Ask a Tech Teacher contributor, Christian Miraglia, taught for 36 years before retiring. Here is Part 2 of his discussion on technology’s place in education:
Part II Technology is Here to Stay: A Conversation with Teachers
In my previous post, I wrote about the permanency of technology in the instructional setting for educators. Over the past weeks, I have spoken to a few educators about what has changed for them in this area. There is no doubt that the use of tech tools beyond the general record-keeping for attendance and grading has now found a footing in most classrooms around the nation. Some teachers who were initially hesitant to jump into the depths of technology integration find themselves fully immersed. Some who were on the proverbial edge of the diving board have been pushed into the pool and some have embraced the change with the excitement of a child playing with a new toy.
I recently spoke with a fellow history teacher who has embraced the technology and been quite creative in the process. With a focus on the social-emotional component of instruction, he utilized a master Google Slide deck coupled with one of the Eduprotocols skills such as Number Mania or Iron Chef and the content he was covering. This procedure allowed him to see all of his students responding to the prompt and kept him connected to the students throughout the year. Taking the learning to another level as well as incorporating the 21st Century skill of communication, his students showed their parents an exhibit using Flipgrid they had built based on the unit essential question. Without the use of this recording tool, the work would have been relegated to the school’s LMS as a click-through for the teacher. Moreover, with the exhibit being published, the student’s parents now had validation of their child’s work. Very powerful indeed.
Another teacher found that utilizing an IDE (Integrated Development Environment) that was cloud-based gave her students round-the-clock access to work in their programming class instead of relying on a downloaded file to a school computer. In our current environment, this addresses the issue of student access to content extending beyond the limitations to work only done in between walls of the classrooms.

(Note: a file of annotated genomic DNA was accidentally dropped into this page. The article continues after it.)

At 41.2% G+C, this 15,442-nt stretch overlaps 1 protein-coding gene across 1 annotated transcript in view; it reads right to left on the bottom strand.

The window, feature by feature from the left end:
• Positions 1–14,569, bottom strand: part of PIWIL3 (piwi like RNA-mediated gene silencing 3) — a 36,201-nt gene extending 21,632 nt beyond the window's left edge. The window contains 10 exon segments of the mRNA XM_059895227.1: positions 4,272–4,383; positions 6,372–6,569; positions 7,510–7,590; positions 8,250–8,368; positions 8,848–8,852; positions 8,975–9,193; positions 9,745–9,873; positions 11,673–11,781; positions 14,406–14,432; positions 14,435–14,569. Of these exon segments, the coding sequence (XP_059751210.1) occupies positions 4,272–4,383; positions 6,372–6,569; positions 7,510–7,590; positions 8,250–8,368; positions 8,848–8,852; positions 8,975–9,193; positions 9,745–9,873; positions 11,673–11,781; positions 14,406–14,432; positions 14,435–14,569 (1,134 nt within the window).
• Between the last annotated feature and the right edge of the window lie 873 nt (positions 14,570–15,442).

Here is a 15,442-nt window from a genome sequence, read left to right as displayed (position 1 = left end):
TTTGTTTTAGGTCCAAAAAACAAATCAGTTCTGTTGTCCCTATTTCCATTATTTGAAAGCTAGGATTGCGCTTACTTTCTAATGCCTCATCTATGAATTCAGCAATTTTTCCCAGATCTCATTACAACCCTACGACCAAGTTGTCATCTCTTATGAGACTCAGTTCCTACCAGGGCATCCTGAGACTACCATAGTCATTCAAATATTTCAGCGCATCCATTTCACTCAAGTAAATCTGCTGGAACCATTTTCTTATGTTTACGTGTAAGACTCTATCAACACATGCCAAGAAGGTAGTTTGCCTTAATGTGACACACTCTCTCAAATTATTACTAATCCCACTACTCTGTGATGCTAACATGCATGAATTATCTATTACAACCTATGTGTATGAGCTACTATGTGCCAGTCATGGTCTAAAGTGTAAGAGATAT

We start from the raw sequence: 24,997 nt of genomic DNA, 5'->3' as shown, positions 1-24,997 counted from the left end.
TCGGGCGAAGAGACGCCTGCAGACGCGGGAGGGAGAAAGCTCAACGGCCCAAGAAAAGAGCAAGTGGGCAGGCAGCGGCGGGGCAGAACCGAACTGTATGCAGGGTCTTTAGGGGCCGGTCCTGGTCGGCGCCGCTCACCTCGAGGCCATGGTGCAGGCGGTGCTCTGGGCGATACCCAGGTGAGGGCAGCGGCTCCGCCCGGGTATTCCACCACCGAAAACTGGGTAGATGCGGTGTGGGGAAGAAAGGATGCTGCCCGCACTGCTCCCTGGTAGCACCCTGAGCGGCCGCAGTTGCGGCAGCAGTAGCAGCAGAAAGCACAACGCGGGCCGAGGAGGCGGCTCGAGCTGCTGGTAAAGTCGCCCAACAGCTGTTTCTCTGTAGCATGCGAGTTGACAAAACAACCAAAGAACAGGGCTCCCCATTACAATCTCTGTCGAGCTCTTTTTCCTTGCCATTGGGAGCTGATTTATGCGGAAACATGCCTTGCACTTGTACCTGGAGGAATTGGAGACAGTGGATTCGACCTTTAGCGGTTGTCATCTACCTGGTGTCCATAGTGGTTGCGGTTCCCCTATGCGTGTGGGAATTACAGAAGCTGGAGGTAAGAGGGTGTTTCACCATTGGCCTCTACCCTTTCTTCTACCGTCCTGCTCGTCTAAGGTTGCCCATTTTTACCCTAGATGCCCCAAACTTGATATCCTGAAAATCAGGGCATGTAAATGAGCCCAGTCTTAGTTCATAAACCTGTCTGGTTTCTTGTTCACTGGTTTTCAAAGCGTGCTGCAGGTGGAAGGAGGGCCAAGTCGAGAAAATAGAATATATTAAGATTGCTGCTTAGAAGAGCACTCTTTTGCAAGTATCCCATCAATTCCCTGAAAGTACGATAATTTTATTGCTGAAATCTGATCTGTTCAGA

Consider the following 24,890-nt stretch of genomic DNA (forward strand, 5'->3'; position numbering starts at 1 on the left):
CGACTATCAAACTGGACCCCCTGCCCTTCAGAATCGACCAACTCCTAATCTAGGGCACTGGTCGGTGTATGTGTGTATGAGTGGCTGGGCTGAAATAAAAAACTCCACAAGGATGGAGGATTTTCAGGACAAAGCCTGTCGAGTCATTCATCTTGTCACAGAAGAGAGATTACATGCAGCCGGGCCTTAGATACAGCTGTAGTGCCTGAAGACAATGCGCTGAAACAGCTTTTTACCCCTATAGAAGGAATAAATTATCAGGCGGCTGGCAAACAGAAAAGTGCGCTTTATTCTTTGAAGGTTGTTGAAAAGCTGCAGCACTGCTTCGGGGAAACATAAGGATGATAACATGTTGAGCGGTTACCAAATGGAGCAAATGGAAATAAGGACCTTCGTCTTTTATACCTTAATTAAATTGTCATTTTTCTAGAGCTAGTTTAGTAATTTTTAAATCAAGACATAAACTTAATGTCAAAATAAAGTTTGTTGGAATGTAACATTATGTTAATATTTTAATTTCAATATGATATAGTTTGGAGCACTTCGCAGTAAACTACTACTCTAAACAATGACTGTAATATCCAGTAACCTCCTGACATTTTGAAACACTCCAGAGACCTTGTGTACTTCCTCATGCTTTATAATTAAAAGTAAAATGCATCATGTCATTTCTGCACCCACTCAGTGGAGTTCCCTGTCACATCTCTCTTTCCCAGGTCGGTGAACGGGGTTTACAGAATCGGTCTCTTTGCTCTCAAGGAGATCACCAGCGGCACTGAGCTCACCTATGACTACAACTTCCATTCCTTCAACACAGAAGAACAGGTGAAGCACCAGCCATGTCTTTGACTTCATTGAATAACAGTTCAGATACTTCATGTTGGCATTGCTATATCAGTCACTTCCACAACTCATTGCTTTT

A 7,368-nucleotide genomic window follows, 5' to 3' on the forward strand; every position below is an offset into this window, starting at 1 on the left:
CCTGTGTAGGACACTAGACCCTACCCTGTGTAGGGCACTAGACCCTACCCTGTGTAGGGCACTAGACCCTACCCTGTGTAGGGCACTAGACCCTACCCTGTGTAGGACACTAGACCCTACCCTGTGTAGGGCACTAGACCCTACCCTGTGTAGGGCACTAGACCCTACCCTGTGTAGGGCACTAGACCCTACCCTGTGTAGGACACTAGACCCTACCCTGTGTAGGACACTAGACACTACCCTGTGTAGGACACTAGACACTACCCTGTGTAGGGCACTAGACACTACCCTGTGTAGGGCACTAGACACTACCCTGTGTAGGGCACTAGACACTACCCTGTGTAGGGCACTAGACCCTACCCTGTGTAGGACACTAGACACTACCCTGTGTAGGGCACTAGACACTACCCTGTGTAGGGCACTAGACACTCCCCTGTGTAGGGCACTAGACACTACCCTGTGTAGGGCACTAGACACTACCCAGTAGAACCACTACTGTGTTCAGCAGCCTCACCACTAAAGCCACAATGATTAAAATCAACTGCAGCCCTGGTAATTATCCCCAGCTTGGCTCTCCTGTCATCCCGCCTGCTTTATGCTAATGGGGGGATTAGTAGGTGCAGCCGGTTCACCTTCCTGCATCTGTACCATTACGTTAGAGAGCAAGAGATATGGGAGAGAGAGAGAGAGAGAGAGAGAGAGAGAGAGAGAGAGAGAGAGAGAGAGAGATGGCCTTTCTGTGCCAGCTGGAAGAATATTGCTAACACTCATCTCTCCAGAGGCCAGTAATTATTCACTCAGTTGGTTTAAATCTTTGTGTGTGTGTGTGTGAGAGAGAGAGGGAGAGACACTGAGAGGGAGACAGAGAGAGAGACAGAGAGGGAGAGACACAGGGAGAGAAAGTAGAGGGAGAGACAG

In another conversation with a colleague of mine who is also a history teacher at the high school level, it was pointed out that because students were just glad to be back in a classroom setting they embraced any assignment that he pushed out. Because of the social distancing mandate in his district, it was important that he be strategic in his instructional strategy. In the previous year of pandemic instruction, he explored how discussion panels could be used specifically using Canvas. He found that students were inclined to post well-thought responses as they looked forward to the feedback from their peers. The same collaborative approach was taken once students returned back to school in the summer utilizing the Eduprotocols. Once school started a couple of weeks ago with limitations on classroom movement students were able to collaborate on Google slides and communicate with each other by using the same strategy. More importantly, after students collaborated they had to report out on their choices. The selection of the strategy and technology tool was very intentional to create a more engaging environment as well as providing for a platform for the students learning experience.
What is clear in these conversations is that these teachers have adapted and for the good. Providing more student agency, collaboration opportunities, and embracing the 21st Century Skills in this new environment has taken on new meaning. Purposeful selection of technology tools and platforms has become key. As the pandemic continues to affect educational institutions, teachers are becoming innovators in their strategies for instructional delivery. Yet as I read commentary on school openings and interact with teachers nationwide I hear a resounding cry for investment in professional development in these areas. Along with an investment should be a concrete plan for reviewing what is working in the classrooms and a commitment to training teachers in these platforms and applications. Technology is here to stay and is now very much part of teaching whether it be with delivery platforms or applications. The ultimate question remains, how does it affect student achievement?
Christian Miraglia is a recently retired 36 year educator and now Educational Technology Consultant at t4edtech where he also blogs. He can be found on Twitter @T4edtech and on his YouTube Channel Transformative Edtech.
Jacqui Murray has been teaching K-18 technology for 30 years. She is the editor/author of over a hundred tech ed resources including a K-12 technology curriculum, K-8 keyboard curriculum, K-8 Digital Citizenship curriculum. She is an adjunct professor in tech ed, Master Teacher, webmaster for four blogs, an Amazon Vine Voice, freelance journalist on tech ed topics, and author of the tech thrillers, To Hunt a Sub and Twenty-four Days. You can find her resources at Structured Learning.